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Around The Big Ten: Defensive Line

Now that summer has nearly arrived, we’re inching closer and closer to football. This post marks the start of our newest series: a look at how each of the Wildcats’ units stands put up against other units in the Big Ten. Next up is the defensive line.

Conference Overview

The proliferation of spread offenses in the Big Ten has made elite defensive line play a main priority for any of the league’s defenses. That applies for any conference, but when you need to devise ways to stop Taylor Martinez one week, Braxton Miller the next and Kain Colter/Trevor Siemian and Devin Gardner and all the rest, building a strong and versatile front is the best place to start. There is no magic bullet for D-line success, other than, maybe, what Urban Meyer has managed to do in the midst of one year on the job: recruit really, really well. As such, the Buckeyes enter 2013 a level above the rest in terms of D-line quality. There are plenty of bright spots to go around, but no one matches the speed, power, and unseen youthful potential the Buckeyes have to offer in the trenches. They will get sacks. They will stuff the run. And next year, when more of Meyer’s super recruits roll into Columbus, they’ll feed the beast and start all over again.

Teams to Watch (NU Excluded) 

Michigan State – Through all the superficial disappointment of Michigan State’s 7-5 season, a huge miss on the 9-11 win season many foresaw entering last year, one thing was as strong and consistent as any MSU supporter could have realistically hoped: the defense. The Spartans ranked fourth nationally in total defense last season, and after losing end William Gholston and tackle Anthony White, they could be in line for some typical roster turnover-induced regression. Junior Marcus Rush will need to command the lead pass-rushing role Gholston occupied last season, and tackles Tyler Hoover and James Kittridge will be charged with maintaining the Spartans’ stingy run D. Sophomore Shilique Calhoun could be a force at one end spot. If there is a decline in production, it should be negligible.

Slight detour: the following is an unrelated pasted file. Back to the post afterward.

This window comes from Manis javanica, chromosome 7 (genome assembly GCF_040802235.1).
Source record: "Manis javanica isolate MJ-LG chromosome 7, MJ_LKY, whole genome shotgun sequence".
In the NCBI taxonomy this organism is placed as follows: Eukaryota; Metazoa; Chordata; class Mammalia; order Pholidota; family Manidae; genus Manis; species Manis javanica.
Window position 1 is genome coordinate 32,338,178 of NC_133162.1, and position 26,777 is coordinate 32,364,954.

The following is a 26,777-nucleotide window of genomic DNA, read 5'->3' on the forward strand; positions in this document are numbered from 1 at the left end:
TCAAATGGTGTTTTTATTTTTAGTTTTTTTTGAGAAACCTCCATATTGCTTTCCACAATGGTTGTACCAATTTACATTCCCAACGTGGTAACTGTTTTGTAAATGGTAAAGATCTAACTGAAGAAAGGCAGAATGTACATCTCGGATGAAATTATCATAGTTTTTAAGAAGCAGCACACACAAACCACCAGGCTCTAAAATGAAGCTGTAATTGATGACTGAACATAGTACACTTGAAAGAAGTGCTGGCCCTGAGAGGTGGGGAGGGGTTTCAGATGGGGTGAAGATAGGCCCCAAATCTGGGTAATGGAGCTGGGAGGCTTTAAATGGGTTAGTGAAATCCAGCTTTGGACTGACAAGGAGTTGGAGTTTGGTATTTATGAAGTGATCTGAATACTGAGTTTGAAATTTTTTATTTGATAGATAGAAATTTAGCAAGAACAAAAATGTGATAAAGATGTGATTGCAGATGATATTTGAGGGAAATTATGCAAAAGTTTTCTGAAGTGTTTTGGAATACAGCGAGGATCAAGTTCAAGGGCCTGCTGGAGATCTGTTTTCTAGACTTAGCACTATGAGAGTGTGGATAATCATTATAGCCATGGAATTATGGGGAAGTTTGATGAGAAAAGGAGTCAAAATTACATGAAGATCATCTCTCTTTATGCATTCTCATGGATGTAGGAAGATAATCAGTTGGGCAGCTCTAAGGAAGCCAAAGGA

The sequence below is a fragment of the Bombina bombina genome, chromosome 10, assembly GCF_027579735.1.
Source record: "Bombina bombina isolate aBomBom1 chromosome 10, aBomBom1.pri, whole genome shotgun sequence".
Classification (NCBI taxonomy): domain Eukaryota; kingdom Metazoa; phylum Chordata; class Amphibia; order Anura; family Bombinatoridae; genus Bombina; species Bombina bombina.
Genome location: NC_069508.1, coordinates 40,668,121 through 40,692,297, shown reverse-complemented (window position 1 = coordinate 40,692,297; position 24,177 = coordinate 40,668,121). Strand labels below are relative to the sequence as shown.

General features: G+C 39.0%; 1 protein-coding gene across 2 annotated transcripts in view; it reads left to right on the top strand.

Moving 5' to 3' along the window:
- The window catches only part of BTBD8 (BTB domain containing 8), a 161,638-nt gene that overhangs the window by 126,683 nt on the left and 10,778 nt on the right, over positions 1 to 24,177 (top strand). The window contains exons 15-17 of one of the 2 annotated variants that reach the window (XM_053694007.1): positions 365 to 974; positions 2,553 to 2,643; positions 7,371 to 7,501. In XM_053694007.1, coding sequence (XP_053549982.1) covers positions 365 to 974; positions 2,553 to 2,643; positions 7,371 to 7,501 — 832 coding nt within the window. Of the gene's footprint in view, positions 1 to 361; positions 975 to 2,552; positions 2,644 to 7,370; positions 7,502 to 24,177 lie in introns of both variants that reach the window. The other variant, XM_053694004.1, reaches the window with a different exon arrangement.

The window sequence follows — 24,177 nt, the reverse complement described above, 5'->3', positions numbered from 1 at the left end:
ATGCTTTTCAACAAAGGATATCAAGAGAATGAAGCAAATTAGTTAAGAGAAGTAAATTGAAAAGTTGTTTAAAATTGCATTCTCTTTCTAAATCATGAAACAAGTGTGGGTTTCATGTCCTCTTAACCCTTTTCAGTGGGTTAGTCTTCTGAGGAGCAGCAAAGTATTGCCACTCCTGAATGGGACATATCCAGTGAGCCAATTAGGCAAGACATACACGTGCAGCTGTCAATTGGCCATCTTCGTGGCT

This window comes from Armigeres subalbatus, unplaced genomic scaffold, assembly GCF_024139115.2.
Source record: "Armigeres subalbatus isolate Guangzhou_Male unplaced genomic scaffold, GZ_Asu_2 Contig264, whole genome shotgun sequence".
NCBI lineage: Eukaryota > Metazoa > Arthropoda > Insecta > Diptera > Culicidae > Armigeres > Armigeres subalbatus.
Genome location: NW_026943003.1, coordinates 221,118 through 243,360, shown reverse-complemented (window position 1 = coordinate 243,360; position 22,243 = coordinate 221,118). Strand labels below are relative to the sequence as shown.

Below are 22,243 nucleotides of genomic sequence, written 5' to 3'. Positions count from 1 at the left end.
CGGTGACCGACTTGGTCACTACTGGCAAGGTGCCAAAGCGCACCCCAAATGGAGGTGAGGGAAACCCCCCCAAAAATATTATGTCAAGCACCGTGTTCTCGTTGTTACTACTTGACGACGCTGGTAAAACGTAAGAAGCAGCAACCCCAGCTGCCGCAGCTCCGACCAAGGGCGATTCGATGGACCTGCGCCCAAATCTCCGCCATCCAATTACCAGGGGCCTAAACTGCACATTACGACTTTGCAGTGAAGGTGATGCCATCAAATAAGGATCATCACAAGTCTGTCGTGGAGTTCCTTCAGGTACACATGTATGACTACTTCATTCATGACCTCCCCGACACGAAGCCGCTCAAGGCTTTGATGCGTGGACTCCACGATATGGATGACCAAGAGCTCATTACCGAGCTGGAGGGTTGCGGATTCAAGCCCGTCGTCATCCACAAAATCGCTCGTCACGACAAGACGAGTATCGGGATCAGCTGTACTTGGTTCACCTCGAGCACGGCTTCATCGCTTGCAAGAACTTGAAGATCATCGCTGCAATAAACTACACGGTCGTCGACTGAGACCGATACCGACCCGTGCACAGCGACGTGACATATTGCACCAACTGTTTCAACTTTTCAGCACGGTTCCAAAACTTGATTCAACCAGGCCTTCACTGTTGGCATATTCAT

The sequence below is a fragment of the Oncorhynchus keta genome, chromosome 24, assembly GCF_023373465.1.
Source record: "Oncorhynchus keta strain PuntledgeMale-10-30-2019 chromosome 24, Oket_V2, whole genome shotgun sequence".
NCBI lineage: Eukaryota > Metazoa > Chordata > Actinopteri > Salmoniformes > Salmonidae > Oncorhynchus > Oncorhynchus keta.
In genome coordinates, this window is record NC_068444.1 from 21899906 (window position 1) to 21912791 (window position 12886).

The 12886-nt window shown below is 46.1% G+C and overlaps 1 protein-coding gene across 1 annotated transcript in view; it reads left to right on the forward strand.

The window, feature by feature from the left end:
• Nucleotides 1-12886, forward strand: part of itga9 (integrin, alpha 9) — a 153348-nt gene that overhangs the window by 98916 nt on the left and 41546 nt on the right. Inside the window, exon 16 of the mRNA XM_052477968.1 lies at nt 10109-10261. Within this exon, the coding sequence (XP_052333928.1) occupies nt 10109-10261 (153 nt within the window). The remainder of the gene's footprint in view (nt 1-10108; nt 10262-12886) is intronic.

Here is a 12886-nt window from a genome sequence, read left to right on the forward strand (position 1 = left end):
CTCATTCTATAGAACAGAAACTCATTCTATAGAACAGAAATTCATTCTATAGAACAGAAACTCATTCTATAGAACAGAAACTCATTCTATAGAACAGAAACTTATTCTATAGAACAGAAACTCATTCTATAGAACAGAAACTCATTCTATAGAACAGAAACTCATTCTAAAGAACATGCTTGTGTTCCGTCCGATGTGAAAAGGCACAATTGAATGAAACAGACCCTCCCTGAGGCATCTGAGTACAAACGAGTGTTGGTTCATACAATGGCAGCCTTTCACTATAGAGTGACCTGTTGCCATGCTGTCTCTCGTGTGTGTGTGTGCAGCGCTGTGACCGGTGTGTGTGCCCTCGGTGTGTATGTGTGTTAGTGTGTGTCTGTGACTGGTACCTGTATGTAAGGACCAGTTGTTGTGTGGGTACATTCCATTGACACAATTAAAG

Michigan – All dispatches from Wolverines HQ have gushed about the athletic potential of end Frank Clark, a 6’2’’, 277-pound dynamo with great power and speed off the edge. Replacing tackle William Campbell and end Craig Roh won’t be easy, but Brady Hoke has talented youngsters waiting in the wings, starting with freshman end and all-name-team all-star Taco Charlton. Another player to watch: sophomore tackle Ondre Pipkins, who reportedly shed over 30 pounds in the past year and should provide useful depth at tackle. Sophomore end Mario Ojemudia brings some of the same speed-rushing qualities that define Clark’s skillset, only packaged in a slighter frame (6’3’’, 244 pounds). The Wolverines will have a good mix of speed, strength and power to throw at opposing Big Ten offenses this season.